And what’s a visit to Tsukiji without eating sushi for breakfast. I am fairly certain that most shops there serve excellent sushi, but the original Sushi Zanmai location had no line, so that made it the obvious choice for me.
And there were cases of Matsutake just lying around a warehouse near the wholesale area. I thought about buying some to bring home, because they seem like a cool souvenir to give, but I couldn’t find people around to give money to. It wasn’t until long after I had left the area that the thought “maybe no one would notice that I made off with mushrooms” crossed my mind.


Ikebukuro in Toshima is remote relative to where I was staying, but I made the trip for Mutekiya Ramen, considered by some to be the best ramen shop in Tokyo. I even stood in line for about 45 minutes in a light drizzle (it was a Saturday morning) to wait my turn for one of only 18 seats. I ordered their bestseller, the Nikutama-Men (‎¥1050; above right), but the menu (available in ~5 languages) listed dozens of variety of ramen to choose from. The broth was thick and flavorful (totally up my alley), but I made the mistake of ordering extra noodles (it was free) and couldn’t get through more than half the bowl before I gave up. This is easily my second favorite meal of the trip. I was told that lines are most manageable at open and late at night (after 12:30AM).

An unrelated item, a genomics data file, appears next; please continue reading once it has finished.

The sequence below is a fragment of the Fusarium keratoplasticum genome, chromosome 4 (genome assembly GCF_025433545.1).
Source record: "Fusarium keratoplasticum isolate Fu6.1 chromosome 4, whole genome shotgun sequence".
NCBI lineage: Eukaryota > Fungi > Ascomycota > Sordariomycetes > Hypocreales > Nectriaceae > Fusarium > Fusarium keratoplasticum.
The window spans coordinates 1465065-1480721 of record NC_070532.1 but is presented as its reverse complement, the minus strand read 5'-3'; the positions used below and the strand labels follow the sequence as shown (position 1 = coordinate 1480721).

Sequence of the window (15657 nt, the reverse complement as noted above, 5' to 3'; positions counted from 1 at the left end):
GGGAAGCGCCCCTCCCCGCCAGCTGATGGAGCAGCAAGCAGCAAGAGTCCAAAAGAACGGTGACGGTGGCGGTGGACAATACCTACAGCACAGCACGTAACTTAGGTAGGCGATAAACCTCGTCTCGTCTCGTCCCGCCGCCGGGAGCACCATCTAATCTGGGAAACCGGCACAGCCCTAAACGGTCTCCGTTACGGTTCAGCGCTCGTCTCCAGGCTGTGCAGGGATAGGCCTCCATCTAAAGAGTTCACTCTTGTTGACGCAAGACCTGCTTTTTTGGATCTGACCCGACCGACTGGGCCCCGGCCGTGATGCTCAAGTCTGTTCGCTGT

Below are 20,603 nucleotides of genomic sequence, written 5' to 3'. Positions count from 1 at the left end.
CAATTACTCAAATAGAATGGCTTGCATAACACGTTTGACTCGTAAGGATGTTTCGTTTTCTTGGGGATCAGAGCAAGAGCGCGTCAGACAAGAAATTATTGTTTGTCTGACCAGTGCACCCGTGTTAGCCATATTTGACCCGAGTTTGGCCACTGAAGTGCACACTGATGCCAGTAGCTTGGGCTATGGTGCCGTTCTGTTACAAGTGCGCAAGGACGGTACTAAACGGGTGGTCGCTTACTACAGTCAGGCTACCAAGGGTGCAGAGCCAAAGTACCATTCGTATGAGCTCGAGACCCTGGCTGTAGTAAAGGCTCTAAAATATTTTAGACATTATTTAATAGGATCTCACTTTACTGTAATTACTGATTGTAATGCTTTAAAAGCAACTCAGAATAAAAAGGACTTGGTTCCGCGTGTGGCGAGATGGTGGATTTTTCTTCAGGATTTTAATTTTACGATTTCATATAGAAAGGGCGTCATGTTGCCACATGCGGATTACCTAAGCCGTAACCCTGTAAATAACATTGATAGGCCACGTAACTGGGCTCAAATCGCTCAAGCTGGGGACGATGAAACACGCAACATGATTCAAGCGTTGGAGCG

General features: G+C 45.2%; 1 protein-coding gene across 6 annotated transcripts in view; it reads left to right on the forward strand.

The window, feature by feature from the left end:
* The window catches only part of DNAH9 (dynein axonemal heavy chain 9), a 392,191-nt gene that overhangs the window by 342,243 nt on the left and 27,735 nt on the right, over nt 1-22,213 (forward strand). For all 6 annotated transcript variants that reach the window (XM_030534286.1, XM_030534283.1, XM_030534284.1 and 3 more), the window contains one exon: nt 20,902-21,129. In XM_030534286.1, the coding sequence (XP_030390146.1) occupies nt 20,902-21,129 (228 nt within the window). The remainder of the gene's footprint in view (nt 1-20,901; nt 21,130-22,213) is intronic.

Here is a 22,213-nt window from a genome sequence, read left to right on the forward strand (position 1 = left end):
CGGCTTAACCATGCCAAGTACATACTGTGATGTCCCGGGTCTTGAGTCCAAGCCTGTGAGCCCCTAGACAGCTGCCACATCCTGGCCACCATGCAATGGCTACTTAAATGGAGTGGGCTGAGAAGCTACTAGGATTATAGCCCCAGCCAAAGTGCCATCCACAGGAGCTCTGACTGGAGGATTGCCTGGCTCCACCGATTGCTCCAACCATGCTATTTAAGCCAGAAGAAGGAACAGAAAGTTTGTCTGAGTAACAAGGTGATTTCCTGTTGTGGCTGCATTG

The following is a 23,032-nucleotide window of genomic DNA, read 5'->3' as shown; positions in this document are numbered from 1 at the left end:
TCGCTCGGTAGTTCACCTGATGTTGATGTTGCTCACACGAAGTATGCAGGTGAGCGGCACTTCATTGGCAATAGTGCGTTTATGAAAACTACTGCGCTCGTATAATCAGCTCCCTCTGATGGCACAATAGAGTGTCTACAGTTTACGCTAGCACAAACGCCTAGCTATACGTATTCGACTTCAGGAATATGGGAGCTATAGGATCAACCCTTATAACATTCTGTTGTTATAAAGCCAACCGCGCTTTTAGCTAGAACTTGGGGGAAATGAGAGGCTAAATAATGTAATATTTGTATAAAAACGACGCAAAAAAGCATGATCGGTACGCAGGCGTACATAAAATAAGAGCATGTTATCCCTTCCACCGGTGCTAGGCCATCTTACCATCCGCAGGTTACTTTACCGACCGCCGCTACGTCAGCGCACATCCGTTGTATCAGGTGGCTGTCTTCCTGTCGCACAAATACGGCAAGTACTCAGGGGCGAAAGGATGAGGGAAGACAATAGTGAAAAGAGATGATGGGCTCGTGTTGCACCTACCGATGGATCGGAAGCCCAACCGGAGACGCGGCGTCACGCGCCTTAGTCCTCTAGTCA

I wandered over to Harajuku to people-watch and for photo-ops at the Rilakkuma Cafe. I found out a few hours before my attempt that the cafe had a rotating theme. And sure enough, it was now an Osomatsu-san Cafe. (Insert disappointed face emoji here.)
Undeterred, I proceeded to Takeshita Dori (about 300 feet away from the Osomatsu-san Cafe) to soak up all the youthful energy that permeate this area. I didn’t do much browsing of clothes in Tokyo, but figured this was my chance to read Japan’s fashion barometer. There were lots of clothes of fast fashion quality (more Forever 21 than Zara), and other than some stores that obviously cater to Lolita fashion, there was nothing particularly surprising to be found here. There were no more people rocking crazy tall platforms here than anywhere else in Tokyo.